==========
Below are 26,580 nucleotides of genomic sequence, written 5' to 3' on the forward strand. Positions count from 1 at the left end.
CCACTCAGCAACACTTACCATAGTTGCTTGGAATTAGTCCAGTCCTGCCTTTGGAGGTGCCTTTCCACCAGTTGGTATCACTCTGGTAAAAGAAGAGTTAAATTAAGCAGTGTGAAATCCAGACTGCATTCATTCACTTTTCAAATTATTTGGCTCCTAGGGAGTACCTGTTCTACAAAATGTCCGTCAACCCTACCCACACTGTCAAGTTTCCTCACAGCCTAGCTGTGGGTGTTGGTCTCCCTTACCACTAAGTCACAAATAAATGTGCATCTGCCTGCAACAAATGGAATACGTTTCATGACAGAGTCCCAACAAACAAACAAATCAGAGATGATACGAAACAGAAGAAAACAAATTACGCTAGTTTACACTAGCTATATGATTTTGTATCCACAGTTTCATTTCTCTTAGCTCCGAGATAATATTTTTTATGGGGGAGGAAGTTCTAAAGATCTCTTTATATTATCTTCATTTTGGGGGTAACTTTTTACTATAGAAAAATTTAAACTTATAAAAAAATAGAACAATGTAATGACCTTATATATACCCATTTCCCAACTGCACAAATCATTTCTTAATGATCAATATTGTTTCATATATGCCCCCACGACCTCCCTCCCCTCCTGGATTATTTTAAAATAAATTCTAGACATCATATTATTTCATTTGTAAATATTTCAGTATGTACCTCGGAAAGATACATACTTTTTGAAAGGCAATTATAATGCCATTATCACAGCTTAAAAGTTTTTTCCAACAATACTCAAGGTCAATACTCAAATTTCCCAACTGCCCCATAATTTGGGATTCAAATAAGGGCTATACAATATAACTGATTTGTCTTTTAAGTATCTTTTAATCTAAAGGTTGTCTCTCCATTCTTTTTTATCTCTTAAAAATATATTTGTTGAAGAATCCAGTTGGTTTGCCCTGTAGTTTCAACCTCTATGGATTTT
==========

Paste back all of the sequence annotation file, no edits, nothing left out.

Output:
Below are 26,580 nucleotides of genomic sequence, written 5' to 3' on the forward strand. Positions count from 1 at the left end.
CCACTCAGCAACACTTACCATAGTTGCTTGGAATTAGTCCAGTCCTGCCTTTGGAGGTGCCTTTCCACCAGTTGGTATCACTCTGGTAAAAGAAGAGTTAAATTAAGCAGTGTGAAATCCAGACTGCATTCATTCACTTTTCAAATTATTTGGCTCCTAGGGAGTACCTGTTCTACAAAATGTCCGTCAACCCTACCCACACTGTCAAGTTTCCTCACAGCCTAGCTGTGGGTGTTGGTCTCCCTTACCACTAAGTCACAAATAAATGTGCATCTGCCTGCAACAAATGGAATACGTTTCATGACAGAGTCCCAACAAACAAACAAATCAGAGATGATACGAAACAGAAGAAAACAAATTACGCTAGTTTACACTAGCTATATGATTTTGTATCCACAGTTTCATTTCTCTTAGCTCCGAGATAATATTTTTTATGGGGGAGGAAGTTCTAAAGATCTCTTTATATTATCTTCATTTTGGGGGTAACTTTTTACTATAGAAAAATTTAAACTTATAAAAAAATAGAACAATGTAATGACCTTATATATACCCATTTCCCAACTGCACAAATCATTTCTTAATGATCAATATTGTTTCATATATGCCCCCACGACCTCCCTCCCCTCCTGGATTATTTTAAAATAAATTCTAGACATCATATTATTTCATTTGTAAATATTTCAGTATGTACCTCGGAAAGATACATACTTTTTGAAAGGCAATTATAATGCCATTATCACAGCTTAAAAGTTTTTTCCAACAATACTCAAGGTCAATACTCAAATTTCCCAACTGCCCCATAATTTGGGATTCAAATAAGGGCTATACAATATAACTGATTTGTCTTTTAAGTATCTTTTAATCTAAAGGTTGTCTCTCCATTCTTTTTTATCTCTTAAAAATATATTTGTTGAAGAATCCAGTTGGTTTGCCCTGTAGTTTCAACCTCTATGGATTTT